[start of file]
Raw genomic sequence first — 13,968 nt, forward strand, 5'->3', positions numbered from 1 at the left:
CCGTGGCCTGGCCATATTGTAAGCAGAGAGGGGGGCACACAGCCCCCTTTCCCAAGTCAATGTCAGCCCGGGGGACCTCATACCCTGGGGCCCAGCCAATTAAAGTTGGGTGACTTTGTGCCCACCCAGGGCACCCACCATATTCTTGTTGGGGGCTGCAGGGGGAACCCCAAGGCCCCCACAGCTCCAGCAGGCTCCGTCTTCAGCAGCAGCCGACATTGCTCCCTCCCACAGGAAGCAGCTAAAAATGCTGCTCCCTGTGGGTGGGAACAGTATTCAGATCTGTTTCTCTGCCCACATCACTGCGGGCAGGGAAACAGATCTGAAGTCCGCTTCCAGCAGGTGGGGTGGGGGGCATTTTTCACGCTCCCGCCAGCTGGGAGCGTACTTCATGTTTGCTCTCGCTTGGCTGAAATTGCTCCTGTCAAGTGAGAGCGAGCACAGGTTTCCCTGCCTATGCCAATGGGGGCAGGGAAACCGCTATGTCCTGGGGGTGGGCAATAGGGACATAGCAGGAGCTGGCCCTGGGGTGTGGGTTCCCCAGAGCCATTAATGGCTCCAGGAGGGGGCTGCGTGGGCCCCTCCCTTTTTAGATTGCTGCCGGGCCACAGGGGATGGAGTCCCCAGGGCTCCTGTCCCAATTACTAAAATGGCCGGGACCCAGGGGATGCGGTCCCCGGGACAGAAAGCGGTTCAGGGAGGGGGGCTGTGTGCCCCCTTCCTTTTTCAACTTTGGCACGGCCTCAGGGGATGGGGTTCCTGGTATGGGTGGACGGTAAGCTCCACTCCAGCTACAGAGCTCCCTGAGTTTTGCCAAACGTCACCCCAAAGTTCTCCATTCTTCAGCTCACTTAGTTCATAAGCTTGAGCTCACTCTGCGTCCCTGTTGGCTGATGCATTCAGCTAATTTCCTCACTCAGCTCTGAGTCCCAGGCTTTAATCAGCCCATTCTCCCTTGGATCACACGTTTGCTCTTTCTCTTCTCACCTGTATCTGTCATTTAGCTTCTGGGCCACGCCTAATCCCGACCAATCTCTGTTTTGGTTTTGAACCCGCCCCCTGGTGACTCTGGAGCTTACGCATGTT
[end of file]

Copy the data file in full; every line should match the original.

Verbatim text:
Raw genomic sequence first — 13,968 nt, forward strand, 5'->3', positions numbered from 1 at the left:
CCGTGGCCTGGCCATATTGTAAGCAGAGAGGGGGGCACACAGCCCCCTTTCCCAAGTCAATGTCAGCCCGGGGGACCTCATACCCTGGGGCCCAGCCAATTAAAGTTGGGTGACTTTGTGCCCACCCAGGGCACCCACCATATTCTTGTTGGGGGCTGCAGGGGGAACCCCAAGGCCCCCACAGCTCCAGCAGGCTCCGTCTTCAGCAGCAGCCGACATTGCTCCCTCCCACAGGAAGCAGCTAAAAATGCTGCTCCCTGTGGGTGGGAACAGTATTCAGATCTGTTTCTCTGCCCACATCACTGCGGGCAGGGAAACAGATCTGAAGTCCGCTTCCAGCAGGTGGGGTGGGGGGCATTTTTCACGCTCCCGCCAGCTGGGAGCGTACTTCATGTTTGCTCTCGCTTGGCTGAAATTGCTCCTGTCAAGTGAGAGCGAGCACAGGTTTCCCTGCCTATGCCAATGGGGGCAGGGAAACCGCTATGTCCTGGGGGTGGGCAATAGGGACATAGCAGGAGCTGGCCCTGGGGTGTGGGTTCCCCAGAGCCATTAATGGCTCCAGGAGGGGGCTGCGTGGGCCCCTCCCTTTTTAGATTGCTGCCGGGCCACAGGGGATGGAGTCCCCAGGGCTCCTGTCCCAATTACTAAAATGGCCGGGACCCAGGGGATGCGGTCCCCGGGACAGAAAGCGGTTCAGGGAGGGGGGCTGTGTGCCCCCTTCCTTTTTCAACTTTGGCACGGCCTCAGGGGATGGGGTTCCTGGTATGGGTGGACGGTAAGCTCCACTCCAGCTACAGAGCTCCCTGAGTTTTGCCAAACGTCACCCCAAAGTTCTCCATTCTTCAGCTCACTTAGTTCATAAGCTTGAGCTCACTCTGCGTCCCTGTTGGCTGATGCATTCAGCTAATTTCCTCACTCAGCTCTGAGTCCCAGGCTTTAATCAGCCCATTCTCCCTTGGATCACACGTTTGCTCTTTCTCTTCTCACCTGTATCTGTCATTTAGCTTCTGGGCCACGCCTAATCCCGACCAATCTCTGTTTTGGTTTTGAACCCGCCCCCTGGTGACTCTGGAGCTTACGCATGTT